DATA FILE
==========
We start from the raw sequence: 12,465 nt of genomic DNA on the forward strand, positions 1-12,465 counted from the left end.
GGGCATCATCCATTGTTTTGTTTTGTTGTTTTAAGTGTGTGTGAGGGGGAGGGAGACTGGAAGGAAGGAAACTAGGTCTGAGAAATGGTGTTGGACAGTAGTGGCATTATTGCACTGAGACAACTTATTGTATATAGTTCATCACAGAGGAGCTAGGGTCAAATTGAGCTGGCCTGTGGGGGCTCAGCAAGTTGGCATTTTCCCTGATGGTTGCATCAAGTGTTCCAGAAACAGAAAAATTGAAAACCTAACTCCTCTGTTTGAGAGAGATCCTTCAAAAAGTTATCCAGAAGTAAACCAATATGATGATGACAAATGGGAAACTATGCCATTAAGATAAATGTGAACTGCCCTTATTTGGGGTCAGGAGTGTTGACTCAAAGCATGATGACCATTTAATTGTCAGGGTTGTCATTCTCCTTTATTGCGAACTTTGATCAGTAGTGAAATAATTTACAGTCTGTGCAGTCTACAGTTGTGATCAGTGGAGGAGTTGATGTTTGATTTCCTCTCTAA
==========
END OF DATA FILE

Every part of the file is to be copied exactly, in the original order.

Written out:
We start from the raw sequence: 12,465 nt of genomic DNA on the forward strand, positions 1-12,465 counted from the left end.
GGGCATCATCCATTGTTTTGTTTTGTTGTTTTAAGTGTGTGTGAGGGGGAGGGAGACTGGAAGGAAGGAAACTAGGTCTGAGAAATGGTGTTGGACAGTAGTGGCATTATTGCACTGAGACAACTTATTGTATATAGTTCATCACAGAGGAGCTAGGGTCAAATTGAGCTGGCCTGTGGGGGCTCAGCAAGTTGGCATTTTCCCTGATGGTTGCATCAAGTGTTCCAGAAACAGAAAAATTGAAAACCTAACTCCTCTGTTTGAGAGAGATCCTTCAAAAAGTTATCCAGAAGTAAACCAATATGATGATGACAAATGGGAAACTATGCCATTAAGATAAATGTGAACTGCCCTTATTTGGGGTCAGGAGTGTTGACTCAAAGCATGATGACCATTTAATTGTCAGGGTTGTCATTCTCCTTTATTGCGAACTTTGATCAGTAGTGAAATAATTTACAGTCTGTGCAGTCTACAGTTGTGATCAGTGGAGGAGTTGATGTTTGATTTCCTCTCTAA